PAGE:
Dispossession Without Development
Land Grabs in Neoliberal India
Oxford University Press 2018
New Books in AnthropologyNew Books in Critical TheoryNew Books in EconomicsNew Books in Peoples & PlacesNew Books in Politics & SocietyNew Books in SociologyNew Books in South Asian StudiesNew Books Network September 20, 2018 Madhuri Karak
Historically ubiquitous at least since the 15th century and integral to the rise and consolidation of capitalism, land dispossession has re-emerged as a hot button issue for governments, industries, social movements and researchers.
In his first book Dispossession Without Development: Land Grabs in Neoliberal India (Oxford University Press 2018), Michael Levien explores the causes and consequences of India’s land wars in the contemporary neoliberal period. He distinguishes between dispossession in the immediate aftermath of India’s independence (developmentalist) and dispossession in its present-day iteration (neoliberal) as fundamentally different “regimes”. How these regimes of dispossession – their motivations, methods and forms – interact with specific agrarian milieus reveals the mechanics of dispossession as “a social relation of coercive redistribution” in particular contexts and time periods.
A longitudinal case study of a village called Rajpura in western India dispossessed for a Special Economic Zone (SEZ) housing Mahindra World City (MWC), a private business process outsourcing cum real estate hub, forms the backbone of the book. Deeply unequal and politically quiescent, Rajpura is rain-scarce but predominantly agricultural. Post-SEZ Rajpura is marked by livestock depletion, loss of grazing lands and reduced opportunities for rural wage work, features of a semi-proletarianized condition increasingly common across the global countryside. Minimal linkages between Rajpura and the urbanizing but non-industrial economy initiated by MWC combined with the dramatic booms and busts of real estate speculation driven by state compensation policy on the other hand underscore Levien’s larger argument: “dispossession without development is a broader feature of India’s political economy”.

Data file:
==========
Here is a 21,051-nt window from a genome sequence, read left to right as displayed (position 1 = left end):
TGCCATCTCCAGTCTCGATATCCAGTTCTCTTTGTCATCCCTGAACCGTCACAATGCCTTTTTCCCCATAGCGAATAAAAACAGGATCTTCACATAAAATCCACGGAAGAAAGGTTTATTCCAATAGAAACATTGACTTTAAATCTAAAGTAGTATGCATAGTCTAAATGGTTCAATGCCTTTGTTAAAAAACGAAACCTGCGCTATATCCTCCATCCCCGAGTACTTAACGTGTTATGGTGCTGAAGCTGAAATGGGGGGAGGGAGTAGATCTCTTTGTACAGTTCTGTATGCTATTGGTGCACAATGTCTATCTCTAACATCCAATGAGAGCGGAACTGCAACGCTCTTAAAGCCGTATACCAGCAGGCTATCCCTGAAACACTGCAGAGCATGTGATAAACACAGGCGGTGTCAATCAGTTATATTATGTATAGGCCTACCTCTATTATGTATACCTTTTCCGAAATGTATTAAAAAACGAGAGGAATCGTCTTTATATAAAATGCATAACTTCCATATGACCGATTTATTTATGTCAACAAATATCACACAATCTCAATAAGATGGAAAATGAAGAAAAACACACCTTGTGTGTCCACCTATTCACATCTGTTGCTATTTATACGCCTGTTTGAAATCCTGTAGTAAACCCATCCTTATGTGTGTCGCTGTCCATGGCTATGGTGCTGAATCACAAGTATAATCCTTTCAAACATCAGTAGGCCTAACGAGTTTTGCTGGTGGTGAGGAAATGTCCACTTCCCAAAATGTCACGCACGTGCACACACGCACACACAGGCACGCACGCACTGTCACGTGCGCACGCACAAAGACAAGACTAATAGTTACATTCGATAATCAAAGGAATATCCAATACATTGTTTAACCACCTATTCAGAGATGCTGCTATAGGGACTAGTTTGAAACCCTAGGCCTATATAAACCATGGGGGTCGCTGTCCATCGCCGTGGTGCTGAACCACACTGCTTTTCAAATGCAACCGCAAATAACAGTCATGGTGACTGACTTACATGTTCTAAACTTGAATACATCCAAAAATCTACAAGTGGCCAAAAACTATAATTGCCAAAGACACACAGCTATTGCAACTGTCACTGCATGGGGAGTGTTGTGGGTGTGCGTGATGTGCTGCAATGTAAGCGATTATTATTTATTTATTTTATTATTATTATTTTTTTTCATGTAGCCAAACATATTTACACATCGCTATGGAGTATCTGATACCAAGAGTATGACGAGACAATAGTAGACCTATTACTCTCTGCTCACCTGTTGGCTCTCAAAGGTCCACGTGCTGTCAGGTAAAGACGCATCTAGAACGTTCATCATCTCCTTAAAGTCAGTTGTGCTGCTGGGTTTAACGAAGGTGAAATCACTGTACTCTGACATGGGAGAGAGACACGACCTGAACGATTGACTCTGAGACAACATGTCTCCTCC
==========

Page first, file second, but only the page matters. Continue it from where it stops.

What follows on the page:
Levien is Assistant Professor of Sociology in Johns Hopkins University.
Madhuri Karak holds a Ph.D. in cultural anthropology from The Graduate Center, City University of New York. Her dissertation titled “Insurgent Difference: An Ethnography of an Indian Resource Frontier” analyzed resource extraction and development as mutually constitutive logics of rule in the bauxite-rich mountains of southern Odisha, India. She tweets @madhurikarak and more of her work can be found here.